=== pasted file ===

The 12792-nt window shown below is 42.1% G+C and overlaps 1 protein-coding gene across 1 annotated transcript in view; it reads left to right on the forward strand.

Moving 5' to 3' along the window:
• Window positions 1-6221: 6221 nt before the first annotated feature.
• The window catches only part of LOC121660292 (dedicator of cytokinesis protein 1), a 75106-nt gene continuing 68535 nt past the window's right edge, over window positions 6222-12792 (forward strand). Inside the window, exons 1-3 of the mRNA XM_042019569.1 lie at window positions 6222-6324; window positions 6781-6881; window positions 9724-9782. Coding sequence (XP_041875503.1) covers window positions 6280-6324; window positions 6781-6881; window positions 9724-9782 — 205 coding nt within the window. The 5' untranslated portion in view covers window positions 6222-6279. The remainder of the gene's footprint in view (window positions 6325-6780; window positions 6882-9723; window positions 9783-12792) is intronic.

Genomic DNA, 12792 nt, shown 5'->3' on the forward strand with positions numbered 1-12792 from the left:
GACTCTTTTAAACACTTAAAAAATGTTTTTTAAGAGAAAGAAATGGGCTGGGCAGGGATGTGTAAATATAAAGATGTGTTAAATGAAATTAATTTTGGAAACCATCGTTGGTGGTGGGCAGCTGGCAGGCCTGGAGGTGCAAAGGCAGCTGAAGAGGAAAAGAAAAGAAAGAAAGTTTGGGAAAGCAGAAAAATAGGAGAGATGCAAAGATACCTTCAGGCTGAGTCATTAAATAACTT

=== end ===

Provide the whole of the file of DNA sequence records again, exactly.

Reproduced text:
The 12792-nt window shown below is 42.1% G+C and overlaps 1 protein-coding gene across 1 annotated transcript in view; it reads left to right on the forward strand.

Moving 5' to 3' along the window:
• Window positions 1-6221: 6221 nt before the first annotated feature.
• The window catches only part of LOC121660292 (dedicator of cytokinesis protein 1), a 75106-nt gene continuing 68535 nt past the window's right edge, over window positions 6222-12792 (forward strand). Inside the window, exons 1-3 of the mRNA XM_042019569.1 lie at window positions 6222-6324; window positions 6781-6881; window positions 9724-9782. Coding sequence (XP_041875503.1) covers window positions 6280-6324; window positions 6781-6881; window positions 9724-9782 — 205 coding nt within the window. The 5' untranslated portion in view covers window positions 6222-6279. The remainder of the gene's footprint in view (window positions 6325-6780; window positions 6882-9723; window positions 9783-12792) is intronic.

Genomic DNA, 12792 nt, shown 5'->3' on the forward strand with positions numbered 1-12792 from the left:
GACTCTTTTAAACACTTAAAAAATGTTTTTTAAGAGAAAGAAATGGGCTGGGCAGGGATGTGTAAATATAAAGATGTGTTAAATGAAATTAATTTTGGAAACCATCGTTGGTGGTGGGCAGCTGGCAGGCCTGGAGGTGCAAAGGCAGCTGAAGAGGAAAAGAAAAGAAAGAAAGTTTGGGAAAGCAGAAAAATAGGAGAGATGCAAAGATACCTTCAGGCTGAGTCATTAAATAACTT